When you say in reference to the BAC Lightning "thats all very well if you are fighting a defensive war", thats just it, that was purely what the Lightning was about, get up as high as possible as quickly as possible and shoot down incoming bombers, mixing it with enemy fighters or taking the fight forward to the enemy was never in its make up.

I'm not going to try and say that it was the best of plans, of course, but simply thats how it was back then.



posted on Jul, 13 2006 @ 08:50 PM
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Waynos,
>>
I'm not sure where you think I am comparing either previous Lightning to the F-35, which is utterly different whether you think it any good or not, my point was merely to argue that neither of them could be called 'very average' when judged by the standards of the time in which they were created.
>>

The P-38 was /entirely/ average in it's achieve wartime LER. To the point where we lost nearly as many as we took down. That this was under-achieved by a 'highly advanced engineering concept', often facing the likes of Me-109G4/5/6 and Ki-43 as much as 190Ds or Hayates (i.e. the worst of theirs vs. the supposed best of ours) raises the BS flag more not less.

Not least of which SOD bubble popping being because it's optimization for high altitude aerial combat was insufficient for the operational vagaries of hard use, if not actually _by design_ flawed through all but the last two of seven major variants. A total of some 10,000 airframes only half were of a model _mechanical competent_ as much as competitive with the extant (developed) threat.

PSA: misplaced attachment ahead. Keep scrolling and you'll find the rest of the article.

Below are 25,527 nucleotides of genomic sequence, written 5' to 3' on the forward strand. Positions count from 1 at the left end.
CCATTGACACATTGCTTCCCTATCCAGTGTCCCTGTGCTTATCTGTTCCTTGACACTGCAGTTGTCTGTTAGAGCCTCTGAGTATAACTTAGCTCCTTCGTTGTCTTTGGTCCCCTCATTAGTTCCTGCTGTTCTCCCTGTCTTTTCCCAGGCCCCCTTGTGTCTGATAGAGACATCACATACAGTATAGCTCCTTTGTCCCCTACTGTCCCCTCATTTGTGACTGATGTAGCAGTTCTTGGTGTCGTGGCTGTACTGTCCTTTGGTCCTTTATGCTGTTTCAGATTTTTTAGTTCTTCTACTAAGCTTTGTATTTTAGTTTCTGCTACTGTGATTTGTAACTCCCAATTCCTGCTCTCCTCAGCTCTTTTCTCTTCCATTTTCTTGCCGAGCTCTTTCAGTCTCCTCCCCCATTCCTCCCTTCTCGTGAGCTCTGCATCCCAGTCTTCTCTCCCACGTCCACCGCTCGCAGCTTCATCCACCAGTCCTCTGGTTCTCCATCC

>>
When you say in reference to the BAC Lightning "thats all very well if you are fighting a defensive war", thats just it, that was purely what the Lightning was about, get up as high as possible as quickly as possible and shoot down incoming bombers, mixing it with enemy fighters or taking the fight forward to the enemy was never in its make up.
>>

IIRR, the 'EE Lightning' went into service around 1960-61. By 1965, _I know_ they had at least 1 squadron active in Germany. By 1970 they had four. How many _total_ squadrons were there? 10? 12?